Making Green Collar Jobs a Reality

July 01, 2009
July/August 2009
A version of this article appears in the July/August 2009 issue of Home Energy Magazine.
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 We are surely living at a critical time for energy policy. For the first time in recent memory, our President, and increasingly our Congress, are making clean energy a cornerstone of our national economic strategy, and doing so in concrete terms of job creation, greenhouse gas reduction, and getting the United States back on track to be a world leader in clean energy. Judging from the scale of investment in the stimulus package, $5.2 billion nationwide and $252.8 million in Pennsylvania for the Weatherization Assistance Program (WAP) alone, the energy efficiency and renewable industries are in for explosive growth. In order to ramp up quickly enough to responsibly deliver on this level of public investment and frankly national expectation and need, it will be essential to invest heavily in workforce development, on a level that is unprecedented.

The Energy Coordinating Agency (ECA), a non-profit, has been providing comprehensive low-income energy services in Philadelphia for 25 years. To build capacity at the grassroots level, ECA established a citywide network of what is now 14 Neighborhood Energy Centers, each of which serves as a one-stop-shop for low income energy services. These centers keep us rooted in the communities that we serve, and help make our services easily accessible to residents. Additionally, the Neighborhood Energy Centers are key sites for energy conservation education, a critical component considering the role human behavior plays in lowering energy usage and costs.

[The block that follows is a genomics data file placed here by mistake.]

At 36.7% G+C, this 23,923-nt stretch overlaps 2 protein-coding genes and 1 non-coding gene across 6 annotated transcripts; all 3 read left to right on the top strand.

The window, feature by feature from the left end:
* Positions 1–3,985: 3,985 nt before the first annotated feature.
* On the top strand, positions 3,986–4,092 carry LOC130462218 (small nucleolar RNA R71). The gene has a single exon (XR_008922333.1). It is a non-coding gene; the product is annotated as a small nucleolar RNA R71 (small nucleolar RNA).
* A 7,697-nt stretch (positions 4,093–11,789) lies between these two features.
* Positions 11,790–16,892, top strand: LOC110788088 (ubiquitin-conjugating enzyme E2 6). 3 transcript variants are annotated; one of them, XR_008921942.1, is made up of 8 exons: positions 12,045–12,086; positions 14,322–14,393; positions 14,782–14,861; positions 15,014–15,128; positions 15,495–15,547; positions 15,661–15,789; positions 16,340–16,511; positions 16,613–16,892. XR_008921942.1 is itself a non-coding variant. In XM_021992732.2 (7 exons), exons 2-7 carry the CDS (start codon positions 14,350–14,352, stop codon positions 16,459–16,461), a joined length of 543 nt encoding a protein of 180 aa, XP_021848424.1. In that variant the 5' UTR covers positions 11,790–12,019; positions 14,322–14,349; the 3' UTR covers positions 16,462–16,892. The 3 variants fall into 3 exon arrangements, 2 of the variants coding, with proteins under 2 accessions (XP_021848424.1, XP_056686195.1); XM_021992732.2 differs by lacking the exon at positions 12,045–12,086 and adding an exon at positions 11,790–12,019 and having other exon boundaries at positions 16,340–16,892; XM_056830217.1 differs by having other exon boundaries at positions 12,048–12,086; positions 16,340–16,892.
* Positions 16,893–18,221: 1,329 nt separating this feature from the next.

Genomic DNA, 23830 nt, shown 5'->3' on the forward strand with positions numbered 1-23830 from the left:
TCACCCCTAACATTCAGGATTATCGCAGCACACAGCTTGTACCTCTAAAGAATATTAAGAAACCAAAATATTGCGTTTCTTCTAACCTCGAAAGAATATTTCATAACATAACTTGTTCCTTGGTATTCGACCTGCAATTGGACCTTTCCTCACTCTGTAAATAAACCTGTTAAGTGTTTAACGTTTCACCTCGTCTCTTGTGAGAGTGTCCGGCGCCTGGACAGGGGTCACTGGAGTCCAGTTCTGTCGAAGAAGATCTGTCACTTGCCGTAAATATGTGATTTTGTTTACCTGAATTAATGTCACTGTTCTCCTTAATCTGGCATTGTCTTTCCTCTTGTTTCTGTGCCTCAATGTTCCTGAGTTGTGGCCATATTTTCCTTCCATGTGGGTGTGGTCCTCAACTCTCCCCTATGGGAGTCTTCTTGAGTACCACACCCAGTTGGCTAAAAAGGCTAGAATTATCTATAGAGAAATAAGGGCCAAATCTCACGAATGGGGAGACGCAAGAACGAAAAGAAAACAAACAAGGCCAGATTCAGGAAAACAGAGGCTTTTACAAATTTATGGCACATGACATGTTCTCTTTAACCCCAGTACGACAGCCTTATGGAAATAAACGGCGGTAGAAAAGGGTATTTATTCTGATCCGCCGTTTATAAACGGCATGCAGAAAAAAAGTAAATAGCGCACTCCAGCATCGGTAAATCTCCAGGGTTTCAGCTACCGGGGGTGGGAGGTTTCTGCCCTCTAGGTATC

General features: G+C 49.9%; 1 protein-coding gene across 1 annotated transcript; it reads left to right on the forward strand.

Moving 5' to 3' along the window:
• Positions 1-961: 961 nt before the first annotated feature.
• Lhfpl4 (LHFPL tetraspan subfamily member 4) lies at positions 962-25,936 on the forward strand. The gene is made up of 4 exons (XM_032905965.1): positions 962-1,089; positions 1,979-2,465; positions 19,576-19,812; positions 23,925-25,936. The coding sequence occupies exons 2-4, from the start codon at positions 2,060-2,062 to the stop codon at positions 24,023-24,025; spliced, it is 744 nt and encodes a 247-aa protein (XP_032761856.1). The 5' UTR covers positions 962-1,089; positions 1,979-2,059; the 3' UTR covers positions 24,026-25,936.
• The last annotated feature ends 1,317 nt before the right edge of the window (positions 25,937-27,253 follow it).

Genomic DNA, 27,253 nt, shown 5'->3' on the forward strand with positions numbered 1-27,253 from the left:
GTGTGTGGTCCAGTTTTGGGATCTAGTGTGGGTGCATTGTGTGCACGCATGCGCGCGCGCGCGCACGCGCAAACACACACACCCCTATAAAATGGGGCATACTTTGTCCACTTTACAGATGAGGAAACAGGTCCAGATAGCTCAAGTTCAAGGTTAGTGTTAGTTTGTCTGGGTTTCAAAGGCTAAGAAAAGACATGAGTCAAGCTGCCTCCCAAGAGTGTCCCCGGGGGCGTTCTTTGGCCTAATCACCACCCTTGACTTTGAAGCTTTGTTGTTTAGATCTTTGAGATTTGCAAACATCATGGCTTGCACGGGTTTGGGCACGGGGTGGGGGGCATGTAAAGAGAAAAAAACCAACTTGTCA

ECA has always been committed to building a racially diverse staff. At present, ECA employs more than 100 people, 83% of whom are African-American or Hispanic. We are the largest employer in the Kensington neighborhood, where our warehouse is located, and we are doubling our weatherization staff to keep pace with the new American Recovery and Reinvestment Act (ARRA) funds (also known as the stimulus bill). Increasingly, ECA has become a go-to organization for city officials and workforce development professionals for the training and placement of the extremely eager job seekers in Philadelphia. ECA now owns and operates the only green jobs training center in Southeastern Pennsylvania and is currently working hard to train the many new people needed to effectively ramp up the Weatherization Assistance Program, other ARRA funded projects, and utility funded programs.